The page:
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Public Sector Workers Fight For Job Security With Industrial Action

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Ned K. 

Non nursing  support service  workers in South Australian public hospitals are leading a protracted struggle for job security.  In 2014 the Weatherill Labor Government reversed its security of tenure policy for all public sector salaried and weekly paid workforce of in excess of 50,000 workers.

Support service workers perform essential services such as cleaning, theatre orderly, emergency wards entries and food services for patients. A key demand in their enterprise bargaining negotiations which commenced last year was for no more privatisation or contracting out, no forced redundancies and maintenance of the voluntary redundancy packages which were capped at 116 weeks until June last year when the government change in policy slashed the cap to 52 weeks!

The Weatherill Government used the age old tactic of divide and conquer to get runs on the board with its new policies which effectively extend the ever present job insecurity of workers employed by private for profit capitalists.

It successfully negotiated and enterprise agreement with the Public Service Association which legitimized the government's new policies for a measly 2.5% pay increase each year. The Association recommended to the tens of thousands of white collar salaried workers in the public sector that they accept the Agreement because it was the best deal that could be negotiated! Without any leadership urging struggle against these attacks on workers' conditions, the salaried workers voted in favor of the Agreement
Weatherill Government Isolates Its Electoral Supporters.

Perhaps the government thought that the main support services union, United Voice, would roll over too and accept the same deal as the Public Service Association. After all, Weatherill himself was aligned to the same Left ALP faction as the United Voice union.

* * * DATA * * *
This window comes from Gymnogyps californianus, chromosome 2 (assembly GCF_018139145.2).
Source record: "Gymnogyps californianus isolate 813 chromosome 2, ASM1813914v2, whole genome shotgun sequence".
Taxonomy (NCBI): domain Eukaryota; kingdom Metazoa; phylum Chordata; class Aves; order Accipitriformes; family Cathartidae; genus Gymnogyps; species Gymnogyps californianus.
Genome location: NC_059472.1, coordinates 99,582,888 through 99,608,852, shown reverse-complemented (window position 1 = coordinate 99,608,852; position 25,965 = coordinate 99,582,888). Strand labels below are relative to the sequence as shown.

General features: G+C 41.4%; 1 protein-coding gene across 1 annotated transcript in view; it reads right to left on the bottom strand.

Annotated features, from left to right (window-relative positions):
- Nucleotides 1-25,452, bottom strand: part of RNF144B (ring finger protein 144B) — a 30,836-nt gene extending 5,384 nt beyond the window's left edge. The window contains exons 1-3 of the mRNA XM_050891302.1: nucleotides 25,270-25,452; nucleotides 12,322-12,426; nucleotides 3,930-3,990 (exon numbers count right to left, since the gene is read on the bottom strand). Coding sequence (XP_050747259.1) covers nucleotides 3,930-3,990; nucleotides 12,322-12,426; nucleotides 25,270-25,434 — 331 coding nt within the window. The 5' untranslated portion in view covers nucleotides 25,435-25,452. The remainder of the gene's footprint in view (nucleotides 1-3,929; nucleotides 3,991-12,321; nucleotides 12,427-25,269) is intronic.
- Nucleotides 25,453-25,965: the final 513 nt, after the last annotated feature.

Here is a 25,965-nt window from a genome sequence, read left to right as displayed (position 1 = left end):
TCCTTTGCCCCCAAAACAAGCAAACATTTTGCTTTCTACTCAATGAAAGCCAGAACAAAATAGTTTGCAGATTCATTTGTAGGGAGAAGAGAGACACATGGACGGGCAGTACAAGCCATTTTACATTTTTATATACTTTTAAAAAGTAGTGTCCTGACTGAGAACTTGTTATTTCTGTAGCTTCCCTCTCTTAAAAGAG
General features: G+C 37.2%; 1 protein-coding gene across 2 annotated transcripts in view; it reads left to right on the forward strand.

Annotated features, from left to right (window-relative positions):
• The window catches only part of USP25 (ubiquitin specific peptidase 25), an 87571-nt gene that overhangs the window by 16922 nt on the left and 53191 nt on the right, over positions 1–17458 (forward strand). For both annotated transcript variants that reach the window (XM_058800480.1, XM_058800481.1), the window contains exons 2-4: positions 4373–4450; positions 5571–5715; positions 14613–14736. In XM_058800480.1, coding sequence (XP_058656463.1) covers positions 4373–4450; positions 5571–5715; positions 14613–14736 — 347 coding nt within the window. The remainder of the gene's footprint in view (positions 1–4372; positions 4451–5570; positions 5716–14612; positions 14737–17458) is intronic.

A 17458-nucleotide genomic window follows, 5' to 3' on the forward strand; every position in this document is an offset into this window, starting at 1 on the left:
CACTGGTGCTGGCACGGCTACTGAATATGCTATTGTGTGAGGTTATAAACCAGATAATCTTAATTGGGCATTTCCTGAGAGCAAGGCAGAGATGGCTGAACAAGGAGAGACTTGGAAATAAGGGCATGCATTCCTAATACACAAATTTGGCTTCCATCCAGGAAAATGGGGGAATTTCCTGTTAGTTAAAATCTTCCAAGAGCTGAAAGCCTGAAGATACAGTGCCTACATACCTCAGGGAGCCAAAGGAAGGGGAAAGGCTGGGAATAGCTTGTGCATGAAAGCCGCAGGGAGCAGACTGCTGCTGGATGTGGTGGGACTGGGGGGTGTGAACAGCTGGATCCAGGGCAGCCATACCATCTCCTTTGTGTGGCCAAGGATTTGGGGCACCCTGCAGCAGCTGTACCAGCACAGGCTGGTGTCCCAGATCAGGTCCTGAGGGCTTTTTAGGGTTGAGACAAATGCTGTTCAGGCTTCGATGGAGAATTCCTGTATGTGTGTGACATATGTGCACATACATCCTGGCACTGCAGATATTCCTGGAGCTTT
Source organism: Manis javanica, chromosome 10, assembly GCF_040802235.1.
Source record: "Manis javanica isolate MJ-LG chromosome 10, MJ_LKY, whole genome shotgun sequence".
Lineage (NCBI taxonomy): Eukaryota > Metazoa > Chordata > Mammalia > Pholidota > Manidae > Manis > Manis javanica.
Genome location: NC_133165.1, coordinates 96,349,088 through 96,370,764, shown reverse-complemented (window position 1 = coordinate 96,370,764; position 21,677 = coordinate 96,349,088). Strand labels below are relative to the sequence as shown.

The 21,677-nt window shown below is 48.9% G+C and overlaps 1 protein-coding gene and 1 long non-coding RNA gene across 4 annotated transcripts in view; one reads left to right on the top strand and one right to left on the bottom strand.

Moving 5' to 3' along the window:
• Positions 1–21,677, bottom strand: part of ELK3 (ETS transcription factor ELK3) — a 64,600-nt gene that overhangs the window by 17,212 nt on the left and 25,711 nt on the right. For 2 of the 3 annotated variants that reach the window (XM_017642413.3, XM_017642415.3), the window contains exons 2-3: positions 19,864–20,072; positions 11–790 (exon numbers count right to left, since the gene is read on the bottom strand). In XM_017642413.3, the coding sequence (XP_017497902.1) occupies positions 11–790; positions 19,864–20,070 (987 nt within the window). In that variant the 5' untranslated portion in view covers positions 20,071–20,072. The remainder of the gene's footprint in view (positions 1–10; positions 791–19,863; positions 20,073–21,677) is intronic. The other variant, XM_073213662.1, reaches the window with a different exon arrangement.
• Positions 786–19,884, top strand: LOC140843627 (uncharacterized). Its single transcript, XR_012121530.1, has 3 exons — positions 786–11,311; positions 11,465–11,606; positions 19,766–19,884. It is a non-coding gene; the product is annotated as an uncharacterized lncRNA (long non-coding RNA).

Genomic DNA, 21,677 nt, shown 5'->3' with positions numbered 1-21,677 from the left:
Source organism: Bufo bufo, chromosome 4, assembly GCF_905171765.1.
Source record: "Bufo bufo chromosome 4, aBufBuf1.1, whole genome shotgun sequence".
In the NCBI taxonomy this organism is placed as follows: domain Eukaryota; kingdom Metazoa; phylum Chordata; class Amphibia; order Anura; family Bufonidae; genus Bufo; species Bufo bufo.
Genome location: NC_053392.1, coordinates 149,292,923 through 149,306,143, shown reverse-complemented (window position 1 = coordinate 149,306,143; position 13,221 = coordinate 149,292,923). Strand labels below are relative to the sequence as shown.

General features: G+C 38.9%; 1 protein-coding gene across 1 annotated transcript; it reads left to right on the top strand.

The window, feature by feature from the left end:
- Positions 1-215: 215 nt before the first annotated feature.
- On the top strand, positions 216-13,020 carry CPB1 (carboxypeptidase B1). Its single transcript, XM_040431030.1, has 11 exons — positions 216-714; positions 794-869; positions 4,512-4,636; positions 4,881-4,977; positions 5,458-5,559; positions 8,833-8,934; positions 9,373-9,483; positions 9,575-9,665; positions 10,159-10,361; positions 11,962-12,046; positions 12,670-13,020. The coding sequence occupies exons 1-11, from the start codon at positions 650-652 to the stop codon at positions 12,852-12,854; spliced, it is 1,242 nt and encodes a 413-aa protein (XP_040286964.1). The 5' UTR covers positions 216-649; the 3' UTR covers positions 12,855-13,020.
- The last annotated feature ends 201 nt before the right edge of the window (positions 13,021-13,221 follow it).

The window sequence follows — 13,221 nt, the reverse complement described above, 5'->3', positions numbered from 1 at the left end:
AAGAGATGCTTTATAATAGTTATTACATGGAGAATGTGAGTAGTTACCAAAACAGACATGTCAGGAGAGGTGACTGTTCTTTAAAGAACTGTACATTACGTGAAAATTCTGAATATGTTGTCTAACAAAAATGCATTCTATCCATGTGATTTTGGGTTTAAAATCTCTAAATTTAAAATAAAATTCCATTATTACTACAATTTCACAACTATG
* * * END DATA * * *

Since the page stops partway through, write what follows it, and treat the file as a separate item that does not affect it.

However all did not go to plan for the government. To its credit, United Voice leadership stuck with the interests of its members and organised thousands of public hospital workers to take escalating industrial action in March and April this year. The escalating action in April included workers walking off the job in the major public hospital, the Royal Adelaide Hospital and taking to the main street outside the hospital with demands for secure jobs.

The government called on the legal arm of the state, the Industrial Commission, to try and force workers to stop their action, but to date this tactic has failed.

The striking workers at the Royal Adelaide Hospital are faced not only with the stripping of security of tenure and forced redundancies, but also the prospect of not being offered employment with Spotless who will be the employer of support service workers in the new Royal Adelaide Hospital in 2016.

That a struggle of this nature by the lowest paid government workers is having to occur under a Labor Government led by a Premier who relied on these workers' union to climb to the top of the state parliamentary ladder to become Premier is not lost in the thoughts of thousands of workers who are essential for healthy public hospital systems
Continuation of determined struggle by these workers is revealing to them who are their friends and who are their enemies. 


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